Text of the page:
Two killed as historic Maryland city ravaged by flash flooding High water poured through the streets of historic Ellicott City, Maryland, on Saturday night in a dramatic flash flood (see YouTube embedded video at bottom) that killed at least two people and left a trail of damage and debris through the historic downtown area. Destruction in the city was reported to be severe, on par with the damage reported in the floods of 1868 and 1972 (the latter associated with Hurricane Agnes). While heavy rains were observed across much of the Washington/Baltimore area on Saturday evening (see Figure 7), the worst was focused near Ellicott City (Figure 8), where a rain gauge maintained by Howard County recorded the following amounts:
DURATION AMOUNT TIMEFRAME ---------------------------------------- 1 minute ..0.20” - from 7:51pm-7:52pm 5 minutes ..0.80” - from 7:50pm-7:55pm 10 minutes..1.44” - from 7:50pm-8:00pm 15 minutes..2.04” - from 7:46pm-8:01pm 20 minutes..2.48” - from 7:44pm-8:04pm 30 minutes..3.16” - from 7:36pm-8:06pm 60 minutes..4.56” - from 7:30pm-8:30pm 90 minutes..5.52” - from 7:00pm-8:30pm 2 hours.....5.92” - from 6:45pm-8:45pm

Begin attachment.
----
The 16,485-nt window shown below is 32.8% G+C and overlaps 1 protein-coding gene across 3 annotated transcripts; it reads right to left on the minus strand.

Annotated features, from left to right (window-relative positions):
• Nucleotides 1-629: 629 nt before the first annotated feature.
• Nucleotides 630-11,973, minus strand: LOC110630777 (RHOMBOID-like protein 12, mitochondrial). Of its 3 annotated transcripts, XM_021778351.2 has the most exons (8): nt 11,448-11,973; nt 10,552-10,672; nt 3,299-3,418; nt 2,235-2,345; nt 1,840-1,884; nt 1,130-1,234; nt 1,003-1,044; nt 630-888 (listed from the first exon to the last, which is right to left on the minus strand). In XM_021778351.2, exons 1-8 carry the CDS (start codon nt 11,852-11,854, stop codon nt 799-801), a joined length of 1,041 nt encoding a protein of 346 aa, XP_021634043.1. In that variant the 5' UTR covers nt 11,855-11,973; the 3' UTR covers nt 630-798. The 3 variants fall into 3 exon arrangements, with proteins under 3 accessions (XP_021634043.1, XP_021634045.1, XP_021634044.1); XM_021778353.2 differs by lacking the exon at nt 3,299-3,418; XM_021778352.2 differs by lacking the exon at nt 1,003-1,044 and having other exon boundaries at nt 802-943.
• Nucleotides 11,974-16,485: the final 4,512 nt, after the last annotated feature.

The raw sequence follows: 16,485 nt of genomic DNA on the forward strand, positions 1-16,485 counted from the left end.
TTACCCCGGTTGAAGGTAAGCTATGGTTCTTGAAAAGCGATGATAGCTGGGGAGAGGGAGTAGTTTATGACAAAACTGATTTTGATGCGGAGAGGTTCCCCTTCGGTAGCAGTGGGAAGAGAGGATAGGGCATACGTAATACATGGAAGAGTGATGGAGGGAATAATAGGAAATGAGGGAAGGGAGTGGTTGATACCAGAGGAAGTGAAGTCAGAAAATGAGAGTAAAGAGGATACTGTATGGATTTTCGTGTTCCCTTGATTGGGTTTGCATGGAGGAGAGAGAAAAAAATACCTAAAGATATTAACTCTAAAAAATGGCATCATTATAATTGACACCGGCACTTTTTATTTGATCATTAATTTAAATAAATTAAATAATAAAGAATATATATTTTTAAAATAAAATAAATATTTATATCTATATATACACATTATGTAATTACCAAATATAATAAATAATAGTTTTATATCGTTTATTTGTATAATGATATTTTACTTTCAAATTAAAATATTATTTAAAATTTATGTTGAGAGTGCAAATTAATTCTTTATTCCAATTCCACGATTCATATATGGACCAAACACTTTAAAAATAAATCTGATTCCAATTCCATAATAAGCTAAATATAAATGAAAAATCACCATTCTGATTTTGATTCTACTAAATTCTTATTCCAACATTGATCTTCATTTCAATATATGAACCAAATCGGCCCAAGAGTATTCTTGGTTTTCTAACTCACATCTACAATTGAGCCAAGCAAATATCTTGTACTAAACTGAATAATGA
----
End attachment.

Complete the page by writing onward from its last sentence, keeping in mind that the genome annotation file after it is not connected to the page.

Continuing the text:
Based on data from NOAA’s Atlas 14, which estimates recurrence intervals for heavy rains, the rainfall amounts within this two-hour interval have a less than one-in-a-thousand chance of occurring in any given year. Across many parts of the nation and globe, the heaviest precipitation events have become increasingly intense in recent years, with more water vapor available in an atmosphere warmed by increasing greenhouse gases paving the way for the potential for heavier rains when conditions are otherwise favorable. A Climate Central analysis shows that the Baltimore area has seen a particularly sharp increase in the heaviest downpours since the 1990s. See my post from July 30 for background on the Big Thompson Flood of July 31, 1976, a disaster that influenced our current warning and safety process for flash flooding.
I’ll be back with an update by Tuesday morning at the latest.
Figure 7. 24-hour rainfall amounts through 8 am EDT Sunday, July 31, 2016, in the Washington-Baltimore area. Image credit: NWS DC/Baltimore.
Figure 8. Preliminary analysis of 3-hour rainfall totals between 6 and 9 pm EDT on Saturday, July 30, 2016, in the vicinity of Ellicott City, MD. Image credit: Greg Carbin, NOAA/WPC.
Video 1. Astounding video of the Elliott City, MD, flash flood of July 30, 2016. The videographer is looking down from a restaurant as cars float through the road! The video is a powerful reminder of the need to avoid being in vehicles during high water. Two feet of flowing water is enough to float most vehicles (even SUVs). Video credit: Nezacant.